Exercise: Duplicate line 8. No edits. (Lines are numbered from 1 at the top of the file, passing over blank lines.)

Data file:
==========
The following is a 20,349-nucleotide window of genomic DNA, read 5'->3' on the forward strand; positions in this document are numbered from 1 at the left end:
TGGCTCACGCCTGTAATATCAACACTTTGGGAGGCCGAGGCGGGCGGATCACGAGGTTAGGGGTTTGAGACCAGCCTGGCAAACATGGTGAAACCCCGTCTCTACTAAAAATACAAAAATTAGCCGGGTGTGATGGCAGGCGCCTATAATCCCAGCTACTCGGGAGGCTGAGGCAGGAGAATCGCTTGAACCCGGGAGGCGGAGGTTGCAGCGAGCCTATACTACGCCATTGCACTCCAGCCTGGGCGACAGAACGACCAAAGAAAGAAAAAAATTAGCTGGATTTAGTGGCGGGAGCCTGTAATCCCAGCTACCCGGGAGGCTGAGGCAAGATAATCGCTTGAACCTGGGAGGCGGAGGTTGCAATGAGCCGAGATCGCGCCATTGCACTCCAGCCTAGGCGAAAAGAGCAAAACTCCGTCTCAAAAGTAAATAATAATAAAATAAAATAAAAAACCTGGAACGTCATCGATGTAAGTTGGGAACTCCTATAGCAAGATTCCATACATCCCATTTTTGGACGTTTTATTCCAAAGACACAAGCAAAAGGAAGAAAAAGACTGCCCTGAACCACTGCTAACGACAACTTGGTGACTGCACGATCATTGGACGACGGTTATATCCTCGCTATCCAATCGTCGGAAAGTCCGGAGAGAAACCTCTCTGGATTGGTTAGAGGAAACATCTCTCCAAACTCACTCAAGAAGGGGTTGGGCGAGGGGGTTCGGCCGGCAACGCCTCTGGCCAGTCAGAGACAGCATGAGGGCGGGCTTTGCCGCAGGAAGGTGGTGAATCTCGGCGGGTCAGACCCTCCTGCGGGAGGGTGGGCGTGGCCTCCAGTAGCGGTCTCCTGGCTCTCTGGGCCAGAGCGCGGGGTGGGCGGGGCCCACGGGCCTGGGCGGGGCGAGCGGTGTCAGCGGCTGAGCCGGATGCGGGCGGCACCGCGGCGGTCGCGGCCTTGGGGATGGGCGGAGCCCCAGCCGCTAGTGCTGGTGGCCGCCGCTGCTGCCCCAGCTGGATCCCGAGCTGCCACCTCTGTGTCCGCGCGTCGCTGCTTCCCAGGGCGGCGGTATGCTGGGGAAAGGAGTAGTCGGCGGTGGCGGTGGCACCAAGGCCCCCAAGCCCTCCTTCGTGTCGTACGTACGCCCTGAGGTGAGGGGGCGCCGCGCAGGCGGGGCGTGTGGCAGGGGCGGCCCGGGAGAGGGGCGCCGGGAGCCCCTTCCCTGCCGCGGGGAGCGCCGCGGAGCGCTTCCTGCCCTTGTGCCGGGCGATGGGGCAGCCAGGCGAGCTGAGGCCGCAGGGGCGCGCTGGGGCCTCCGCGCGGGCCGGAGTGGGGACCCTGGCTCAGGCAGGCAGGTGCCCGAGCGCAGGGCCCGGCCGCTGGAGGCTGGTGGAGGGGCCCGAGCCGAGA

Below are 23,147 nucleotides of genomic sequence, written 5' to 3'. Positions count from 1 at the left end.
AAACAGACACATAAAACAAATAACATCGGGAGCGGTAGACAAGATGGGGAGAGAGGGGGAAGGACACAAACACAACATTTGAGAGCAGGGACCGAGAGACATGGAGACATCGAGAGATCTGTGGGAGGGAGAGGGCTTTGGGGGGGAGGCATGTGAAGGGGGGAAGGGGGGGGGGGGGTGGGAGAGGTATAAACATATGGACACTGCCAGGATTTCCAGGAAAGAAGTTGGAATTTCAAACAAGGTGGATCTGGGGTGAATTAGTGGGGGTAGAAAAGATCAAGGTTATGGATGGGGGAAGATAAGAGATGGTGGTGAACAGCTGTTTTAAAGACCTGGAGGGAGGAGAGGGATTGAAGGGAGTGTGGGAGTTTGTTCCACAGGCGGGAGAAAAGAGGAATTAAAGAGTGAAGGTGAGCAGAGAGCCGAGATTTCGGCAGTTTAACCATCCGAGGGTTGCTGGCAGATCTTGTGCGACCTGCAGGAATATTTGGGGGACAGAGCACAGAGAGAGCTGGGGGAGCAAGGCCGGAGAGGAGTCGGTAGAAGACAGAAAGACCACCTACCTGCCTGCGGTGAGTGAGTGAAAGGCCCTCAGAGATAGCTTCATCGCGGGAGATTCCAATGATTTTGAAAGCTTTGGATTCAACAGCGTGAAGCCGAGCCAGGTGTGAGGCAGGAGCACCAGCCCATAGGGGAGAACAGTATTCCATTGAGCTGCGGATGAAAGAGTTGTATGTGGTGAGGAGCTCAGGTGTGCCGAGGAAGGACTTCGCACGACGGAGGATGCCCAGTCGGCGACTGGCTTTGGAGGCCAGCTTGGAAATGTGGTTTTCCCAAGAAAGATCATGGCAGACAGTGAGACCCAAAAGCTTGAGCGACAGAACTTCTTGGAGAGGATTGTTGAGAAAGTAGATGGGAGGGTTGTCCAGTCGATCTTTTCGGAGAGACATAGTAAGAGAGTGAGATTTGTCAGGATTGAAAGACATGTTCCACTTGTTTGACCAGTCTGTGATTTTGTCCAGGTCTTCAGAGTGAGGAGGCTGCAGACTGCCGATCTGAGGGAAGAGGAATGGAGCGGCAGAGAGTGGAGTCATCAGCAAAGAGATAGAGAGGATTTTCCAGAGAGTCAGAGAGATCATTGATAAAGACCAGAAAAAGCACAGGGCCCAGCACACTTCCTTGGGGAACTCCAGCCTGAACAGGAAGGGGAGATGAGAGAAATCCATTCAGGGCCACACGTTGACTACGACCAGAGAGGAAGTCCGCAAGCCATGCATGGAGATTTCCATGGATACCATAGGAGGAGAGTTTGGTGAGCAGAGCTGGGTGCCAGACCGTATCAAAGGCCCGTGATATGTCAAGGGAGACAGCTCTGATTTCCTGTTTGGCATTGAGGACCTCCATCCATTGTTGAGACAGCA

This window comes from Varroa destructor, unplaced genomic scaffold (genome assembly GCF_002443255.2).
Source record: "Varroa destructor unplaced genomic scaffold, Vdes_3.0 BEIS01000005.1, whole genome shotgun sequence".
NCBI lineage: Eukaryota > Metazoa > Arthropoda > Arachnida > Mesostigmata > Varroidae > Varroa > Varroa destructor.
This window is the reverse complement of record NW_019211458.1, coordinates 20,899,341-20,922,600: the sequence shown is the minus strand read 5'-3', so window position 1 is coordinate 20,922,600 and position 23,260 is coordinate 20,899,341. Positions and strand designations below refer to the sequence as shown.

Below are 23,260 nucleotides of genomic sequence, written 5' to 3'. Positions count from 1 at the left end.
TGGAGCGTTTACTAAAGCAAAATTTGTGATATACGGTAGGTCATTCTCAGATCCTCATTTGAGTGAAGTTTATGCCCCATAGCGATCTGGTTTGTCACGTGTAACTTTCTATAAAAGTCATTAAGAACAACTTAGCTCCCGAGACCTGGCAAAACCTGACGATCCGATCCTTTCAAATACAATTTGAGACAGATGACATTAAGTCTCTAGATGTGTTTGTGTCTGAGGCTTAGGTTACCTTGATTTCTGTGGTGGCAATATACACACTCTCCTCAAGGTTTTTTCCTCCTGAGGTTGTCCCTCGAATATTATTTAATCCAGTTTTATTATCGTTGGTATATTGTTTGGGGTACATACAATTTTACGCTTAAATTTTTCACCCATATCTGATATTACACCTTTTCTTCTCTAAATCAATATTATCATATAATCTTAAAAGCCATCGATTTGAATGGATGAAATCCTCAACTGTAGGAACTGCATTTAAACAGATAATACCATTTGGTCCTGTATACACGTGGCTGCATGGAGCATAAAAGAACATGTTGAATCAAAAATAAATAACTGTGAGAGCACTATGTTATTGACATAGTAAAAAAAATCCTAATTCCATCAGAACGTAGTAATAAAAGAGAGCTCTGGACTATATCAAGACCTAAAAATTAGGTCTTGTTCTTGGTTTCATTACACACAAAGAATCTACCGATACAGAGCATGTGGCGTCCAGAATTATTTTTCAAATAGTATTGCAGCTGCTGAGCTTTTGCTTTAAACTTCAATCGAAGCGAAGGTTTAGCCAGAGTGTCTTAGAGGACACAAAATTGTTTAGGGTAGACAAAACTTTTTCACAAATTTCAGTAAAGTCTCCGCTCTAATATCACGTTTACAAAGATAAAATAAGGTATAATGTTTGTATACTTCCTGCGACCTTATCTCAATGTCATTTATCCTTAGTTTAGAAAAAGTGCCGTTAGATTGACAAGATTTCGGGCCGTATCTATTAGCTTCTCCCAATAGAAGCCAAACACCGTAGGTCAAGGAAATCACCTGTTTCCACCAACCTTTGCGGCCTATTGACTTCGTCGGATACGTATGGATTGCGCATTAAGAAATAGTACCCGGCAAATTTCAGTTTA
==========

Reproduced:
This window is the reverse complement of record NW_019211458.1, coordinates 20,899,341-20,922,600: the sequence shown is the minus strand read 5'-3', so window position 1 is coordinate 20,922,600 and position 23,260 is coordinate 20,899,341. Positions and strand designations below refer to the sequence as shown.